What made you all decide on L.A.-based careers rather than stay in New York or on the East Coast? 

I think we all came to LA for different reasons, but it definitely has something to do with the fact that there are just more opportunities to build a career in LA than there are in New York. 

Why do theater in a city where so many actors have only TV or film work as their goal?

Theater is what we know how to do and what we love to do.  We wanted to make our own work, and we don’t make films, we make theater. 

How tough (or easy) has it been to build an audience in a city where on any given weekend, theatergoers have literally hundreds of stage productions to choose from?

It’s never easy, but like all fledgling companies, we started with a base of friends and family, and it’s a matter of producing good work that our base audience wants to spread the word about.  It’s through the tremendous support of those friends and family that we are now blessed with not just full houses, but really engaged and enthusiastic audiences.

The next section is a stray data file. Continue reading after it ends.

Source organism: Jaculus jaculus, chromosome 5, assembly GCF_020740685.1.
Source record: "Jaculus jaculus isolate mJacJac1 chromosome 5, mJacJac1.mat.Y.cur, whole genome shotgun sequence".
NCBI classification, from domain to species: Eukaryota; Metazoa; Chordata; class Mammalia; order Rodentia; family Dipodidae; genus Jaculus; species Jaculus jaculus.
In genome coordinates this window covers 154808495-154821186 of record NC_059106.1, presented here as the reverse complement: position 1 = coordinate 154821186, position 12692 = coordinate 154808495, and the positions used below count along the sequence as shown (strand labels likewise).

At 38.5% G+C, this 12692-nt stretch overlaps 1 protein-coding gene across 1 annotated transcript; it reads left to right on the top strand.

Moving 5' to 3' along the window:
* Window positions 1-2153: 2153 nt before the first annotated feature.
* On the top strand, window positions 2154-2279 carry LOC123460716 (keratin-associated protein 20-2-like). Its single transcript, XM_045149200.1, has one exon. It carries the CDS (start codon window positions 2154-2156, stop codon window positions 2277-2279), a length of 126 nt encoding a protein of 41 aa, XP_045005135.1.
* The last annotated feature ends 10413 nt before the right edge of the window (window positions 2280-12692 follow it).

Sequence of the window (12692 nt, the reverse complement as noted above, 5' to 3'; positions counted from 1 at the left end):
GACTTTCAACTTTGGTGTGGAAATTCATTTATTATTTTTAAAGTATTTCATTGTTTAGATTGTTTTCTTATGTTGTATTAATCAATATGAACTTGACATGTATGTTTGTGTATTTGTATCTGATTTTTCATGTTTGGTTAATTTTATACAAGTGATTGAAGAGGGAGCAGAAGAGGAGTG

What made IAMA decide on such a monumental undertaking—world-premiering seven brand new plays—as your first major project as a theater company?

Two words. Leslye Headland. We literally had no plan.  We were a company in search of original material, and Leslye presented us with an incredible opportunity, not just because of the scope of the project, but because of her enormous talent.  For as much work as it has been for us to produce each play in the series, that effort is matched by the dedication that Leslye puts into the writing and directing of each script.